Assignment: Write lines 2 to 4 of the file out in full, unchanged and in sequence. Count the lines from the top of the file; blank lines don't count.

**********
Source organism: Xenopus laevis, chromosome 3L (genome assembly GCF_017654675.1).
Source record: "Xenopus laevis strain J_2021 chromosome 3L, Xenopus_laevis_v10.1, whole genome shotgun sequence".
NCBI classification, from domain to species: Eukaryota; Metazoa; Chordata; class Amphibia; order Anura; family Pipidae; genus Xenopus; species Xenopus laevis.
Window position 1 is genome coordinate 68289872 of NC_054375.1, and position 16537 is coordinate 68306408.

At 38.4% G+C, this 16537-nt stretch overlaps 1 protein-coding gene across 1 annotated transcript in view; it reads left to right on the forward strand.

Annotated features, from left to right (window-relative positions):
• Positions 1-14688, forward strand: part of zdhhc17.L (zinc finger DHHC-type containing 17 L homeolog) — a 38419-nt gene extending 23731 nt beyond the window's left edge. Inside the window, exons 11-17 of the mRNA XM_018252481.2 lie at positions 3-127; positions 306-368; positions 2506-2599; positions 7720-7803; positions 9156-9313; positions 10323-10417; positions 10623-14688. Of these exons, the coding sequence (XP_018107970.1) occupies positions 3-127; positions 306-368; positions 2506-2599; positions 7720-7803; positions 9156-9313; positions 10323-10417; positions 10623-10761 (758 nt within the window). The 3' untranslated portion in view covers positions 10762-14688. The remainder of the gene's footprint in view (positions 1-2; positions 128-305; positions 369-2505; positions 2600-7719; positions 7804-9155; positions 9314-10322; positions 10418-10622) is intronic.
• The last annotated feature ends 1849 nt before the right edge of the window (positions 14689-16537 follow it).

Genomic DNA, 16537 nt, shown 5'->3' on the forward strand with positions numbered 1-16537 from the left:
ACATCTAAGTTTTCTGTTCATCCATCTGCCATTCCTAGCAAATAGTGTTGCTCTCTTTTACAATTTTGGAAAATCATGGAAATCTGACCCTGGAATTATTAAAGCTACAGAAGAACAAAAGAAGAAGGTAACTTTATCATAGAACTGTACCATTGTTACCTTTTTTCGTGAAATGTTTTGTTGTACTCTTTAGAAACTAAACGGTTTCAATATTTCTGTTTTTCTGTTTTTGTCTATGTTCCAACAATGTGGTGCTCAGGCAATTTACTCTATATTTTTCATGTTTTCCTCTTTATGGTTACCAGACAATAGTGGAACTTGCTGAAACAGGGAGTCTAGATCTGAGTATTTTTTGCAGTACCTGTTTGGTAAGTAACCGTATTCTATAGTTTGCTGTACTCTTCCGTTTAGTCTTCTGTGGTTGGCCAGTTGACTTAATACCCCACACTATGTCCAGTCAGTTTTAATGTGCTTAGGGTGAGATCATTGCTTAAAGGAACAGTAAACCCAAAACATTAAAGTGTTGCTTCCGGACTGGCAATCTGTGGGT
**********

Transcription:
Source record: "Xenopus laevis strain J_2021 chromosome 3L, Xenopus_laevis_v10.1, whole genome shotgun sequence".
NCBI classification, from domain to species: Eukaryota; Metazoa; Chordata; class Amphibia; order Anura; family Pipidae; genus Xenopus; species Xenopus laevis.
Window position 1 is genome coordinate 68289872 of NC_054375.1, and position 16537 is coordinate 68306408.